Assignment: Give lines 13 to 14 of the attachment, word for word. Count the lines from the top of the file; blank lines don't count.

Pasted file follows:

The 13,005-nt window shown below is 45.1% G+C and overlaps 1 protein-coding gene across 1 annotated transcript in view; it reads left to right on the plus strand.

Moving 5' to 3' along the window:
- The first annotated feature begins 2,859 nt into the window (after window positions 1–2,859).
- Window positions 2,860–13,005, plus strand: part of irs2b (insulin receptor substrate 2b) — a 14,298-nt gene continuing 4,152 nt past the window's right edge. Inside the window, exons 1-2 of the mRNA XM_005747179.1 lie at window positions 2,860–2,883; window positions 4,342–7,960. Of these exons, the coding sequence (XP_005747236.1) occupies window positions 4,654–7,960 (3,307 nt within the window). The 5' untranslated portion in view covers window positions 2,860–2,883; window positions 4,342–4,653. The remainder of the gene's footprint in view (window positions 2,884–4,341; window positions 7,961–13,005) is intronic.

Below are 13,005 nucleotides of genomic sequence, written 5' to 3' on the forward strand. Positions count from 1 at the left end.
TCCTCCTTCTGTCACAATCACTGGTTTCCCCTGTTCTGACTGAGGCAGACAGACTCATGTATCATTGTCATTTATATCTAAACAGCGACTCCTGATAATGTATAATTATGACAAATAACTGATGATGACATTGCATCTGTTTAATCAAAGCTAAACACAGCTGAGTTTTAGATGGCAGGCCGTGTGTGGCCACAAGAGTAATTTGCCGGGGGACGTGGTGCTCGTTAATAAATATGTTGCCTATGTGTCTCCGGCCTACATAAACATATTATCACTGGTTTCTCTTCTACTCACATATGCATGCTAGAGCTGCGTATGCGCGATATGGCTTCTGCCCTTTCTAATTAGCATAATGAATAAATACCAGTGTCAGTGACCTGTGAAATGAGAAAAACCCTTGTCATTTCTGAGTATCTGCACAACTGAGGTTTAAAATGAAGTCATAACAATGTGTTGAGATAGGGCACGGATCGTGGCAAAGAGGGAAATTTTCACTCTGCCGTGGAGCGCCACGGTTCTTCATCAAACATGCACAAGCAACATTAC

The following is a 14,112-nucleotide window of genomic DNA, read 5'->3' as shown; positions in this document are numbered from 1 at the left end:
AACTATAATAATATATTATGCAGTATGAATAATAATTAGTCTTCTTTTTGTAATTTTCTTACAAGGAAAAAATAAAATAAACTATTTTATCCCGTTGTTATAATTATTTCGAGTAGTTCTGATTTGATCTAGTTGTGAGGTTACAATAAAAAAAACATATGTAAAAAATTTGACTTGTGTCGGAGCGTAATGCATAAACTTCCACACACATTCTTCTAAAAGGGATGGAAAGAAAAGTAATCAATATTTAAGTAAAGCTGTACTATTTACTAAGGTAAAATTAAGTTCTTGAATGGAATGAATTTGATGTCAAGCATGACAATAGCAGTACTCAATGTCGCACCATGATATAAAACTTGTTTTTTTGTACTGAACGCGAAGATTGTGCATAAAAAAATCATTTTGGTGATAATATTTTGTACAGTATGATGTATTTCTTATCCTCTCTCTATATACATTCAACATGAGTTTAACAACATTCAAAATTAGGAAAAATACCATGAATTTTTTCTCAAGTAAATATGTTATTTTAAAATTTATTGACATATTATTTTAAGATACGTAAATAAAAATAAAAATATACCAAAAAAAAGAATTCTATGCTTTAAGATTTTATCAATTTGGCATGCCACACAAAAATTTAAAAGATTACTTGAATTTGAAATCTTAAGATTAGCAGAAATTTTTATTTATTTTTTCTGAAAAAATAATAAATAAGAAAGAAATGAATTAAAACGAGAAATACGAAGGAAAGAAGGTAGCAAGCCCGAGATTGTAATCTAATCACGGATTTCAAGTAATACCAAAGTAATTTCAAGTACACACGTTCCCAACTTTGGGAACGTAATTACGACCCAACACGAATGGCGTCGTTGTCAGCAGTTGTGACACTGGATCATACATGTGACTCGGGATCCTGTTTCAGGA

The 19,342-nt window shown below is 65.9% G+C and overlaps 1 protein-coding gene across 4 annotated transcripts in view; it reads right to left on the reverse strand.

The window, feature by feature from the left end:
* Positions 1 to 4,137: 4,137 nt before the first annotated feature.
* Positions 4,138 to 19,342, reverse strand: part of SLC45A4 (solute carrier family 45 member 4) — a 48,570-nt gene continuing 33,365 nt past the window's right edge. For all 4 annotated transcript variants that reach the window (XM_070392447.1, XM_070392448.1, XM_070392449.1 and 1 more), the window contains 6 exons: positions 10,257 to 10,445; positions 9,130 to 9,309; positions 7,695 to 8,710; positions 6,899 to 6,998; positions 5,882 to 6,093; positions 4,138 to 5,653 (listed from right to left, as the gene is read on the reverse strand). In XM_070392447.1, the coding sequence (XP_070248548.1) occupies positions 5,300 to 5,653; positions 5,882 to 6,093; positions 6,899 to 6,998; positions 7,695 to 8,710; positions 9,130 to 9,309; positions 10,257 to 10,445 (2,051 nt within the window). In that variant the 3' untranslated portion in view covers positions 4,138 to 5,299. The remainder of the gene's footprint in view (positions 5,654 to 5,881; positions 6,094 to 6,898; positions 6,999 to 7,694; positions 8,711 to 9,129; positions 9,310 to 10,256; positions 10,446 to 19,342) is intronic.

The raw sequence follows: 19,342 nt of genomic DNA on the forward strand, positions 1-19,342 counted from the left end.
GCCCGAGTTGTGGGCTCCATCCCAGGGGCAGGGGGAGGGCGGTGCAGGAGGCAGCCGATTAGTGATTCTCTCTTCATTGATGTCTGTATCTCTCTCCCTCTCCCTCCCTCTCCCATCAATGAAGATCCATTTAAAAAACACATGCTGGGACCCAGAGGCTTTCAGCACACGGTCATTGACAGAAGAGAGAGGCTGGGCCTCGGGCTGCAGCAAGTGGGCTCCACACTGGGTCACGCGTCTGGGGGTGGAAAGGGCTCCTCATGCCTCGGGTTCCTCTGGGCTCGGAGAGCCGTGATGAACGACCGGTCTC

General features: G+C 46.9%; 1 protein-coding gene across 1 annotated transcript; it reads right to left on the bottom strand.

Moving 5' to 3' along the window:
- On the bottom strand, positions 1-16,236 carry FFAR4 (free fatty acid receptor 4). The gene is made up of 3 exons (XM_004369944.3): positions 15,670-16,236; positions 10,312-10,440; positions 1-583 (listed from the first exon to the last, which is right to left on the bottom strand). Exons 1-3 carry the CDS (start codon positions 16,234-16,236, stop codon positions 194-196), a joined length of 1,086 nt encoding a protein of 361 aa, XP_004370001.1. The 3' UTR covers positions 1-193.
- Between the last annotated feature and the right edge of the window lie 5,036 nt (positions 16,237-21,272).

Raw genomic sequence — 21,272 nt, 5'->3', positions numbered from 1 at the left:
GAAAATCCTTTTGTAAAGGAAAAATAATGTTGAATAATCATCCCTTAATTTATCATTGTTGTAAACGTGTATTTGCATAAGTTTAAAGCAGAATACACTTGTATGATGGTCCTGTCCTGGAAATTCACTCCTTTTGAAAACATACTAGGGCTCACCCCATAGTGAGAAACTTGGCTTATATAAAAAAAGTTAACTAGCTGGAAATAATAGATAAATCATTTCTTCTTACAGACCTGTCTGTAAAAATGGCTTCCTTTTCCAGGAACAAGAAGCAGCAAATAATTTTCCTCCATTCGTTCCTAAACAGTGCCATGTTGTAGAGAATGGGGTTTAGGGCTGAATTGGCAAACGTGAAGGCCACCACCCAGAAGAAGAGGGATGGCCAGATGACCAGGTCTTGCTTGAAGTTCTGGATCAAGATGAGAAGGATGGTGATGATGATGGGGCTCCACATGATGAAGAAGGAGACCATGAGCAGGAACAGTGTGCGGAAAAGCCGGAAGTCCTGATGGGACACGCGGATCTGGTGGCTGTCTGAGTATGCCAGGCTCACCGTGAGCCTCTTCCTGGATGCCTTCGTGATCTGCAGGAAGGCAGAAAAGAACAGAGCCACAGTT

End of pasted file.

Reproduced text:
The raw sequence follows: 19,342 nt of genomic DNA on the forward strand, positions 1-19,342 counted from the left end.
GCCCGAGTTGTGGGCTCCATCCCAGGGGCAGGGGGAGGGCGGTGCAGGAGGCAGCCGATTAGTGATTCTCTCTTCATTGATGTCTGTATCTCTCTCCCTCTCCCTCCCTCTCCCATCAATGAAGATCCATTTAAAAAACACATGCTGGGACCCAGAGGCTTTCAGCACACGGTCATTGACAGAAGAGAGAGGCTGGGCCTCGGGCTGCAGCAAGTGGGCTCCACACTGGGTCACGCGTCTGGGGGTGGAAAGGGCTCCTCATGCCTCGGGTTCCTCTGGGCTCGGAGAGCCGTGATGAACGACCGGTCTC